A new campaign, “Refuse to Lie,” is encouraging gay couples to change that by asking them to joint file, just like their straight-married counterparts. In the state of Massachussetts, it might just be legal, since the state declared the Defense Against Marriage Act unconstitutional last summer — a case that’s currently pending.
However, in other states, there are plenty of reports of gay couples filing jointly and getting their returns with no troubles. This likely has less to do with some compassionate soul at the IRS choosing to turn a blind eye and more with the fact that the forms are processed by machine and there’s no gender indication. While there’s still the chance that couples who so file will get audited, I’d like to hope that by the time anybody gets around to it, the law will have changed.
Yale’s Title IX problems continue
A reporter from Good Morning America visited Yale this week to cover the giant Title IX lawsuit the university faces. And apparently, the situation on the ground is as dire as we’ve heard.
According to reports, right as the reporter arrived, she heard a man yell “a sexually explicit,” not-nice-to-women remark, proving that Yale is a hotbed of misogynists run amok. It sounds like that scene in a movie where you step off the bus in a bad neighborhood and see muggings and stabbings and drug-dealings.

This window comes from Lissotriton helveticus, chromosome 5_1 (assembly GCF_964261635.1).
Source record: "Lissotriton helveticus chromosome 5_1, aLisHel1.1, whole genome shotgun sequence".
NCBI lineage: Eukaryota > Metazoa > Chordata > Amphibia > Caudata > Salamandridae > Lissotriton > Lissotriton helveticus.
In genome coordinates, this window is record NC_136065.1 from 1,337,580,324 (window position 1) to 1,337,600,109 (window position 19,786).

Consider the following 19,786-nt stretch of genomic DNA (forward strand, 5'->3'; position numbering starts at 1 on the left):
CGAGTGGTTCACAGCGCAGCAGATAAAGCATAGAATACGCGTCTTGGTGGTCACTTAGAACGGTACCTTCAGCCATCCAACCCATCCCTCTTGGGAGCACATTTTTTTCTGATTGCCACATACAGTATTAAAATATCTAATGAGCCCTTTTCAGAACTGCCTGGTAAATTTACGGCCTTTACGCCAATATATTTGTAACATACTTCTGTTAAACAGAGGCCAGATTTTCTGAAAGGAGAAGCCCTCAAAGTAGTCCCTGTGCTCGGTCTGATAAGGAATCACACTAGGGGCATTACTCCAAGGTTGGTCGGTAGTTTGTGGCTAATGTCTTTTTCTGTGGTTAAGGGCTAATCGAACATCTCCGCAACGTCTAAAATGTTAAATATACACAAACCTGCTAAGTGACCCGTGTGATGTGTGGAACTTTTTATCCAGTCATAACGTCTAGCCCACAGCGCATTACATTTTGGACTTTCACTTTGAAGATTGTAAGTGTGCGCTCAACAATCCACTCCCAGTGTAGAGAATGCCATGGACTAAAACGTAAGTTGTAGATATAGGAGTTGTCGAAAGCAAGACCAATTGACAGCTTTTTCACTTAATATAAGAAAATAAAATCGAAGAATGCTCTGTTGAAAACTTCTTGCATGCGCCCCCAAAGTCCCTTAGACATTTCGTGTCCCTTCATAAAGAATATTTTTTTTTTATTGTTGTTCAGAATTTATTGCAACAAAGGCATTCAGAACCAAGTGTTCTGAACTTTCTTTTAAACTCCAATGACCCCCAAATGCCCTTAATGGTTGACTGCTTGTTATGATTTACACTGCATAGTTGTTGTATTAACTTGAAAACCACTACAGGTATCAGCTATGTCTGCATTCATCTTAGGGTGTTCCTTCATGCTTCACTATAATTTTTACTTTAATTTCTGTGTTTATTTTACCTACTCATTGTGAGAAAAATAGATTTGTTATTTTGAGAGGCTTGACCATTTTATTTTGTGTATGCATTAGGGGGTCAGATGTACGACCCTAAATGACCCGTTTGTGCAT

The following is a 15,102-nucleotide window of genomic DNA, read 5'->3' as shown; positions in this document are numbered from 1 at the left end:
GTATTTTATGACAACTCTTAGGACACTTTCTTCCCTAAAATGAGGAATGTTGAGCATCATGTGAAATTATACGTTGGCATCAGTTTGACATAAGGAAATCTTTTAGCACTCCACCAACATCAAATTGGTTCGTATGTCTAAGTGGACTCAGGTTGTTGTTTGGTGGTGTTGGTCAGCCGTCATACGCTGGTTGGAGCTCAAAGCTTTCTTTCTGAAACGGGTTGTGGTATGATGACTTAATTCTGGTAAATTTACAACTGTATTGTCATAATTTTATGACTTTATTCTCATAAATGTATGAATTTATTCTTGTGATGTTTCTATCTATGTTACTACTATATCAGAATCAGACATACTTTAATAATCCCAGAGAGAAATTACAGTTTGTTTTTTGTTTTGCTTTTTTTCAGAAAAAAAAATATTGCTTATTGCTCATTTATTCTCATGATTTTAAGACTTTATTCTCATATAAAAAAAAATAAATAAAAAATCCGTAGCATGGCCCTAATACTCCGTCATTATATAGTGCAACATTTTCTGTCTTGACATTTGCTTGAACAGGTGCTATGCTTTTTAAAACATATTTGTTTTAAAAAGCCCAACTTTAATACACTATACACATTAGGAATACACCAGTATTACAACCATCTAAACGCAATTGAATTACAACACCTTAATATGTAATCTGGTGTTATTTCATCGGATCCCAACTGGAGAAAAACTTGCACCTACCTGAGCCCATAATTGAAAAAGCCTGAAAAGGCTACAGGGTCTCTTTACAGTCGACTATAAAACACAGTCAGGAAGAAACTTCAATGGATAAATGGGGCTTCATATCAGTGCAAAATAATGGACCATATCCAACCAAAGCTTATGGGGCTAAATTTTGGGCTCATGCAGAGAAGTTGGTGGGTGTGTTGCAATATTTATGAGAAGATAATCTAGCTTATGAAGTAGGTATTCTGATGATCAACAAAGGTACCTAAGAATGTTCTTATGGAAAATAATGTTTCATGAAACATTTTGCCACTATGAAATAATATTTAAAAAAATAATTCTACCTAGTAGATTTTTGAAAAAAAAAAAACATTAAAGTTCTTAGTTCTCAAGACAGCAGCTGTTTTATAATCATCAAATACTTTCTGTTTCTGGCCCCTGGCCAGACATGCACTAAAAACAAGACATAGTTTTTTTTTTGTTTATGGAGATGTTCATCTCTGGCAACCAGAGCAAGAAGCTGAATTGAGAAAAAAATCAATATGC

Title IX is an equal-opportunity law that aims specifically to protect women in high education. Sixteen students and faculty members sued Yale under Title IX claiming that the university had failed to correct a “hostile environment” towards women.
Several incidents provoked the lawsuit. Most recently, Yale was in the news when the brothers of Delta Kappa Epsilon had some sort of fraternal rape parade, and walked around chanting, “No means yes. Yes means anal.” A memorable slogan if there ever was one.
Porn Wikileaks is still pissing everyone off
Finally, in the last couple of weeks, a new web presence has set itself out to become the Wikileaks of the porn world. Except, where Wikileaks' goals were lofty (if, some might say, misguided), Porn Wikileaks was seemingly driven only by a malicious, homophobic desire to embarrass a lot of people.
Porn thrives on secrecy — most adult-film performers use false names, keep their real identities secret, and then after a couple years, go on to become teachers, lawyers, and the like. And, while not a week goes by where you don’t hear about someone losing her job when her seedy past is exposed, most people seem to keep it quiet. At least until now, the guy behind the site — a failed porn star named Donny Long — has posted the names and home addresses of over 15,000 people, and wrapped them in more crazy homophobic and misogynistic slurs than you can think of.
Despite all the hubbub, however, there has been little to no news of people adversely affected. Lots of people have been annoyed and feel violated, but there are no reports of anyone losing their jobs. Perhaps that's because the site, despite all the press it’s been getting, doesn’t seem to be up, at least not as of this writing. It may have been overwhelmed by traffic or taken down. I'd also like to think that maybe something like this bring us a little bit closer to admitting that porn isn’t such a huge deal? Since everyone watches it, wouldn’t it be great if we could admit that some people have to be in it, too?